Now that its barely days before the election, the politicians with their supporters are holding campaign sorties here and there to get the sympathy of the voters. But apart from campaign rallies, the politicians are also keen employing multi-media at an all time peak in order to gain momentum in the election surveys and to be ahead of the curve. Thus, if a candidate for Senator would be able to capture the facebook and twitter users alone, majority of whom are presumably eligible to cast ballots, it could give him or her the No. 1 Senatorial spot, on effortless basis!

The latest SWS survey reflected 6 new Senatorial candidates who would be able to make it to the Top 12, but are not so well known to voters, particularly in other regions of the country, namely: Nancy Binay, Bam Aquino, Grace Poe, JV Estrada, Cynthia Villar and Sonny Angara. Surely, the said 6 candidates have “name recalls”, being close kins of famous politicians, not to mention the endorsements of various groups for the said candidates, and which could form part of the determining factors for their possible seats in the Upper House. However, the influence and the “efficient” use of multi-media (whether for positive or negative attacks) could be the dynamic and major feature of their campaign. The communications strategy used by the PRs of the said candidates via multi-media has seemingly swayed the voter’s perception  and it could favorably worked on their side.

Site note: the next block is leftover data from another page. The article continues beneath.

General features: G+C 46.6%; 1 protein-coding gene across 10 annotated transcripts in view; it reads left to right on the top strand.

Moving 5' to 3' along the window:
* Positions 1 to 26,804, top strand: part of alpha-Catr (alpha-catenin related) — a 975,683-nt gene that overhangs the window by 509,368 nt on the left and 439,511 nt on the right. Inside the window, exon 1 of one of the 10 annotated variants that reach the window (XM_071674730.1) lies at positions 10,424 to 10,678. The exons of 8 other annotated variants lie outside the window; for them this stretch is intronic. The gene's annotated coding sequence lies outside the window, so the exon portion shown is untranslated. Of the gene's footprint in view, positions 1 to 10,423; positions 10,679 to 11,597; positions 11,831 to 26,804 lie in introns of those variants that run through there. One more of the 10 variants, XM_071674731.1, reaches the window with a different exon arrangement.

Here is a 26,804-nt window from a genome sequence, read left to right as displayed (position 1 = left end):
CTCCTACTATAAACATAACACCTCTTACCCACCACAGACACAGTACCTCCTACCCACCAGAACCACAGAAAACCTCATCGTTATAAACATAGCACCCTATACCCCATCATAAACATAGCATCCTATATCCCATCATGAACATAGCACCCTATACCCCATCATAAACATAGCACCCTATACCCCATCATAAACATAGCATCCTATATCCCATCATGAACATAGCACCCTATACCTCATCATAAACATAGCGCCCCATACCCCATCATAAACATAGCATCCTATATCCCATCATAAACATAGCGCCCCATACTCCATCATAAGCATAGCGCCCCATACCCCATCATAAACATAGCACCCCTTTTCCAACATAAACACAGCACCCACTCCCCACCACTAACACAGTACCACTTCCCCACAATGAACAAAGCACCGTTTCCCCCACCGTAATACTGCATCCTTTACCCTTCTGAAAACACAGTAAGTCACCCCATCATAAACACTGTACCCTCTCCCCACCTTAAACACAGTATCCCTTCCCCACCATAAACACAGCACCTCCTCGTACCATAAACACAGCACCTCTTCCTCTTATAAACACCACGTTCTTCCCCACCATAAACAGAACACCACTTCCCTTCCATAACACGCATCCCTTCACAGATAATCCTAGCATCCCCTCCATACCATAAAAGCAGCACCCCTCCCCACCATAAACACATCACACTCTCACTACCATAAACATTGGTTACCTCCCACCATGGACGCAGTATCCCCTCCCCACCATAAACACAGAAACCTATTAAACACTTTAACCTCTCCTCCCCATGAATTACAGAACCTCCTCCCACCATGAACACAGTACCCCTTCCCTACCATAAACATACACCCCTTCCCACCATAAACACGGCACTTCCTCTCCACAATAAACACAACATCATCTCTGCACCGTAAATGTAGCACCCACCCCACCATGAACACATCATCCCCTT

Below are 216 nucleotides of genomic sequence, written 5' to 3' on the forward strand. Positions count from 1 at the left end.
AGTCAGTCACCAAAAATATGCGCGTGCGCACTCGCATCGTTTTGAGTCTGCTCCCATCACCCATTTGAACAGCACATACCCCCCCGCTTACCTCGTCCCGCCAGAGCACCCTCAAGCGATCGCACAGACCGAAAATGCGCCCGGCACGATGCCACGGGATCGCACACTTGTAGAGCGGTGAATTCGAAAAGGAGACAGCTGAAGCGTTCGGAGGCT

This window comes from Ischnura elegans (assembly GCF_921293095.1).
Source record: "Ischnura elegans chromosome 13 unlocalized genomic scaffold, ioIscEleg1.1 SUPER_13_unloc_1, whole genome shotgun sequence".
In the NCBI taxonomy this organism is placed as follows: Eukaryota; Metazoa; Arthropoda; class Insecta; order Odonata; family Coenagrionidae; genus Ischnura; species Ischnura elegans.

Take for example the slogans used by Binay (“Nanay sa Senado” or “Mother in the Senate”) and Villar’s (“Misis Hanepbuhay” or “Mrs..Livelihood”?) appeared to have been bought by the sample voters as shown in the latest survey. Note that the said 2 candidates neither tap well known personalities to endorse them in tri-media ads nor were present in any scheduled debates, but still enjoying a comfortable advantage over the rest.

There’s no point in asking why or how come (?), we just have to respect the outcome,  it only means democracy is working damn well (assuming there would be no cheats). We may have our choices and they could not be included in the top 12 in all of the surveys conducted by Pulse Asia and SWS. But, who knows, the ballots have not been cast yet and the latest survey had a sample of only 2,700 registered voters anyway ( with a national error margin of +/- 2 percentage points). There is still room for our Senatorial bets to rise up, just like the good Senator Jun Magsaysay. We know in our hearts and minds who among of the candidates are worthy of the seat in the “august chamber” and  who would be able to serve and lift up majority of the Filipino people, the real, poor and struggling “Juan de la Cruz”.

So guys, go, get out and exercise your right to vote, but please vote the men  and women who would be worthy to be addressed  “Honorable”!

One thought on “The Power of Multi-Media in Political Campaigns”

  1. Hi I don’t know how the Philippines politics work. i guess it is the same as the U.S. Basically, it is the netizens that make the campaign more interesting. They do their versions of political campaigns and debates via social network sites which entices other people to join and be heard.